I wake up, I’m bisexual, I’m agender, I’m Black, all at the same time. All those are important to who I am, they make up who I am, so. I want to be accepted all at once.

A: I wonder what you think about racial inclusivity within the LGBT+ movement or community? What do you think of how they handle intersectionality?

J: That’s a difficult question because it’s so different everywhere. I think people—not just LGBT+, or Black, or white—people like to be able to generalise and treat people as a monolith because that makes things easier. But it just doesn’t work. And I think that’s why certain communities end up being fractured, in a way.

I’ve heard people say things like “Well, the Black LGBT+ movement is not the same as the overall LGBT+ movement, we have different issues, we face different types of discrimination and violence”. It’s like how people would say “white feminism is not our feminism”, because white people don’t necessarily want to focus on specific issues within minority communities.

Image of Jaime Smith
Image provided by Jaime Smith.

A: I think a lot of people forget that Black LGBT+ people exist, especially within the LGBT+ community, which can be really white-washed. There’s a lot of talk as well about how LGBT+ liberation needs to occur in tandem with racial liberation. Can you tell us more about why it is important these need to occur in tandem?

J: I think they need to occur in tandem because for people who are racial minorities and LGBT+, the LGBT+ kind of gets brushed off to the wayside. It might be a totally unfounded worry, but I worry that if racial liberation were to occur by itself, people would just kind of feel like they’re “done”. (laughs)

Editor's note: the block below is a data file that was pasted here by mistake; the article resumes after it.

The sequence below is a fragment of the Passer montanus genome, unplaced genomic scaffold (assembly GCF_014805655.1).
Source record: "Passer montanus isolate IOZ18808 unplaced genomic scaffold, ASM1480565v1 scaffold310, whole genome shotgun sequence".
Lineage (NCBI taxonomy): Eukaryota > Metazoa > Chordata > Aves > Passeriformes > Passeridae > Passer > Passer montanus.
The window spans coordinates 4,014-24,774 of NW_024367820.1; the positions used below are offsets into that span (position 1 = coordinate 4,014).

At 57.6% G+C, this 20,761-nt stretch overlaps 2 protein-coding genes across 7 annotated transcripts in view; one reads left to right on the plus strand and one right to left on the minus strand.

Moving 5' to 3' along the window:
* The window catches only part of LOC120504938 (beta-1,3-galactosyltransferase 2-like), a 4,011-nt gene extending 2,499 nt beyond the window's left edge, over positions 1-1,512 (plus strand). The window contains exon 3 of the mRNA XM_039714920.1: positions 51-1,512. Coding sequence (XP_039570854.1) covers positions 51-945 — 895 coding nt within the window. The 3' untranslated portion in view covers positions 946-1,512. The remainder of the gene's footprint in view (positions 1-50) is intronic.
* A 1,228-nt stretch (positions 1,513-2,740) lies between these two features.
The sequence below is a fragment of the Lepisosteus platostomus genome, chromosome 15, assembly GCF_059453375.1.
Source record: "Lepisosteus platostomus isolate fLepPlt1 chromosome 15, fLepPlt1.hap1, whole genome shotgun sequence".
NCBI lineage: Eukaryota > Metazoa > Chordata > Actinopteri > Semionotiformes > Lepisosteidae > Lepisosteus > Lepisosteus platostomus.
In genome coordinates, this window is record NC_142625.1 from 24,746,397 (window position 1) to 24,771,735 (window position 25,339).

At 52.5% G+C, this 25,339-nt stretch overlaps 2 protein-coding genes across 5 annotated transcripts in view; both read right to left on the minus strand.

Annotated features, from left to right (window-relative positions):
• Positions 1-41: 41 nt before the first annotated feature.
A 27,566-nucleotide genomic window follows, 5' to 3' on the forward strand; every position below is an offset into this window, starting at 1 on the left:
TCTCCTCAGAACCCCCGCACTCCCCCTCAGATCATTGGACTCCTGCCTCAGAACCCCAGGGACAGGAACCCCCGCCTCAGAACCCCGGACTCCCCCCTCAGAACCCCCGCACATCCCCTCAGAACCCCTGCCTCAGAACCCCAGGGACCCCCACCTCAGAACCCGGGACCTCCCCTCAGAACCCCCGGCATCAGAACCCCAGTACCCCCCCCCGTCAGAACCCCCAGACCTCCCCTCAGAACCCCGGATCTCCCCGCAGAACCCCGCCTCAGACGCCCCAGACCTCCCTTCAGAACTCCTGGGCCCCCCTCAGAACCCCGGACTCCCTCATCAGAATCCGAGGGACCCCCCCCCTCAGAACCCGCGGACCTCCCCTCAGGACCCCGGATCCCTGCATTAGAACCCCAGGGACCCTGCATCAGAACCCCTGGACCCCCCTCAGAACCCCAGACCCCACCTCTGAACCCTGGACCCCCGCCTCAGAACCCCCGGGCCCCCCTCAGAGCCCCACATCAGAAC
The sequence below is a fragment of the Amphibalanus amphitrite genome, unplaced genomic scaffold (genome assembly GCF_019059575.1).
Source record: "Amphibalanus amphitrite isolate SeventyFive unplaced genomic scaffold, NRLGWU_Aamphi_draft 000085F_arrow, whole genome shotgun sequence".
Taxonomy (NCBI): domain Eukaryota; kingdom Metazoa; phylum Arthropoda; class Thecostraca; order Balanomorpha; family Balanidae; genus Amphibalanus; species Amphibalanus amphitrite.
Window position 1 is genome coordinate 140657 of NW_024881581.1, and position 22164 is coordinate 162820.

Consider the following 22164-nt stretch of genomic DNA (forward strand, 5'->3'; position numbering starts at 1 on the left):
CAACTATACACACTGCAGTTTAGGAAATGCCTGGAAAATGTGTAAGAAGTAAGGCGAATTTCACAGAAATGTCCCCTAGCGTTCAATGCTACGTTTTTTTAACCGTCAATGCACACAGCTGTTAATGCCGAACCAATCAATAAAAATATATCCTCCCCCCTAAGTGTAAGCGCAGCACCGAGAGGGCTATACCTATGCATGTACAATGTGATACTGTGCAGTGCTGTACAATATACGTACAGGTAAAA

Getting rid of ideas of like toxic masculinity and gender boundaries must come along with racial equality to ensure other inequalities don’t heighten. There are people who claim, “We can get to that after we achieve racial equality”, but I just don’t see it being able to happen in separation.

Maybe that’s because people don’t exist as just being a minority and being LGBT+. I don’t get to choose that I’m Black one day, and bisexual and agender the other. I wake up, I’m bisexual, I’m agender, I’m Black, all at the same time. All those are important to who I am, they make up who I am, so. I want to be accepted all at once.

 People need to be comfortable calling out discrimination, even unintentional discrimination.

A: I wonder if you had anything to say about things that can be done by anyone who’s marginally interested in racial, gender and LGBT+ equality, outside of the electoral process.

J: I don’t think that to be involved you need to always have boots on the ground and volunteer for everything and share every post. There’s a lot more fun to be had as well. I think sometimes people have this idea that activism must always be sombre. And I know sometimes, we even get questions like, “Why a concert?” But you can’t be sombre all the time. And sometimes the best way to spread education is through something enjoyable and fun.